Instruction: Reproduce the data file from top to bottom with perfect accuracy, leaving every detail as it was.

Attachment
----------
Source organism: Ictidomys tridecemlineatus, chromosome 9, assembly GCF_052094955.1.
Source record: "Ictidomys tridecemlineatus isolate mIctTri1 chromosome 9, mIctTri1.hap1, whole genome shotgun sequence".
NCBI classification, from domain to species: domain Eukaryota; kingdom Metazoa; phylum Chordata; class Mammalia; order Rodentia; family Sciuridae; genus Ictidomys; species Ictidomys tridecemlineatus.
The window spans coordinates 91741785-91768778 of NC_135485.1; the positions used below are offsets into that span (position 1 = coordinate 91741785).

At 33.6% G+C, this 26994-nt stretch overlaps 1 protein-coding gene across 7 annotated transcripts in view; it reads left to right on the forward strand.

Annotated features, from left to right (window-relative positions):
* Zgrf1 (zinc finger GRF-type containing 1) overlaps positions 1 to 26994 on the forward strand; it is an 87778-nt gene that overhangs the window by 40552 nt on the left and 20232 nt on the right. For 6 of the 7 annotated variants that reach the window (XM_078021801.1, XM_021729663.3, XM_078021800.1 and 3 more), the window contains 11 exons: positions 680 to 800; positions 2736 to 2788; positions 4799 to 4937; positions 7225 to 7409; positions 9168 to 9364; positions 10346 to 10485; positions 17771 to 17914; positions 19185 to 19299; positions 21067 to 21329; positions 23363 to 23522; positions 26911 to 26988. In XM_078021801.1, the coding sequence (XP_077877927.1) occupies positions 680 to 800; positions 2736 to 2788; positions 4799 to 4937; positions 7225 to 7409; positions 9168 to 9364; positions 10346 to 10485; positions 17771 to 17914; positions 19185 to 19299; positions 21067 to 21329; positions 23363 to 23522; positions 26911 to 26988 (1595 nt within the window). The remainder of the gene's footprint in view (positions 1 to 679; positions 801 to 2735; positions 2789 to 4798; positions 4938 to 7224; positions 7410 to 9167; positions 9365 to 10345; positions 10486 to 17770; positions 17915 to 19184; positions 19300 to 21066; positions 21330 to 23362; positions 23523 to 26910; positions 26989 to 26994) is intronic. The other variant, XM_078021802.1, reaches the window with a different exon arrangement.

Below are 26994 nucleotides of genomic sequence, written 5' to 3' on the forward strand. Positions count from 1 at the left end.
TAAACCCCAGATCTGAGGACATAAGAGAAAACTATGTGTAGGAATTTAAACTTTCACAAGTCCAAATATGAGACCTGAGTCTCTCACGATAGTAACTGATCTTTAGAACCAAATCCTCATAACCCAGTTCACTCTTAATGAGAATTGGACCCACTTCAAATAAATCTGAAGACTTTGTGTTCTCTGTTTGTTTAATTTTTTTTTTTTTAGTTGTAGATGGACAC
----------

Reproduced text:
Source organism: Ictidomys tridecemlineatus, chromosome 9, assembly GCF_052094955.1.
Source record: "Ictidomys tridecemlineatus isolate mIctTri1 chromosome 9, mIctTri1.hap1, whole genome shotgun sequence".
NCBI classification, from domain to species: domain Eukaryota; kingdom Metazoa; phylum Chordata; class Mammalia; order Rodentia; family Sciuridae; genus Ictidomys; species Ictidomys tridecemlineatus.
The window spans coordinates 91741785-91768778 of NC_135485.1; the positions used below are offsets into that span (position 1 = coordinate 91741785).

At 33.6% G+C, this 26994-nt stretch overlaps 1 protein-coding gene across 7 annotated transcripts in view; it reads left to right on the forward strand.

Annotated features, from left to right (window-relative positions):
* Zgrf1 (zinc finger GRF-type containing 1) overlaps positions 1 to 26994 on the forward strand; it is an 87778-nt gene that overhangs the window by 40552 nt on the left and 20232 nt on the right. For 6 of the 7 annotated variants that reach the window (XM_078021801.1, XM_021729663.3, XM_078021800.1 and 3 more), the window contains 11 exons: positions 680 to 800; positions 2736 to 2788; positions 4799 to 4937; positions 7225 to 7409; positions 9168 to 9364; positions 10346 to 10485; positions 17771 to 17914; positions 19185 to 19299; positions 21067 to 21329; positions 23363 to 23522; positions 26911 to 26988. In XM_078021801.1, the coding sequence (XP_077877927.1) occupies positions 680 to 800; positions 2736 to 2788; positions 4799 to 4937; positions 7225 to 7409; positions 9168 to 9364; positions 10346 to 10485; positions 17771 to 17914; positions 19185 to 19299; positions 21067 to 21329; positions 23363 to 23522; positions 26911 to 26988 (1595 nt within the window). The remainder of the gene's footprint in view (positions 1 to 679; positions 801 to 2735; positions 2789 to 4798; positions 4938 to 7224; positions 7410 to 9167; positions 9365 to 10345; positions 10486 to 17770; positions 17915 to 19184; positions 19300 to 21066; positions 21330 to 23362; positions 23523 to 26910; positions 26989 to 26994) is intronic. The other variant, XM_078021802.1, reaches the window with a different exon arrangement.

Below are 26994 nucleotides of genomic sequence, written 5' to 3' on the forward strand. Positions count from 1 at the left end.
TAAACCCCAGATCTGAGGACATAAGAGAAAACTATGTGTAGGAATTTAAACTTTCACAAGTCCAAATATGAGACCTGAGTCTCTCACGATAGTAACTGATCTTTAGAACCAAATCCTCATAACCCAGTTCACTCTTAATGAGAATTGGACCCACTTCAAATAAATCTGAAGACTTTGTGTTCTCTGTTTGTTTAATTTTTTTTTTTTTAGTTGTAGATGGACAC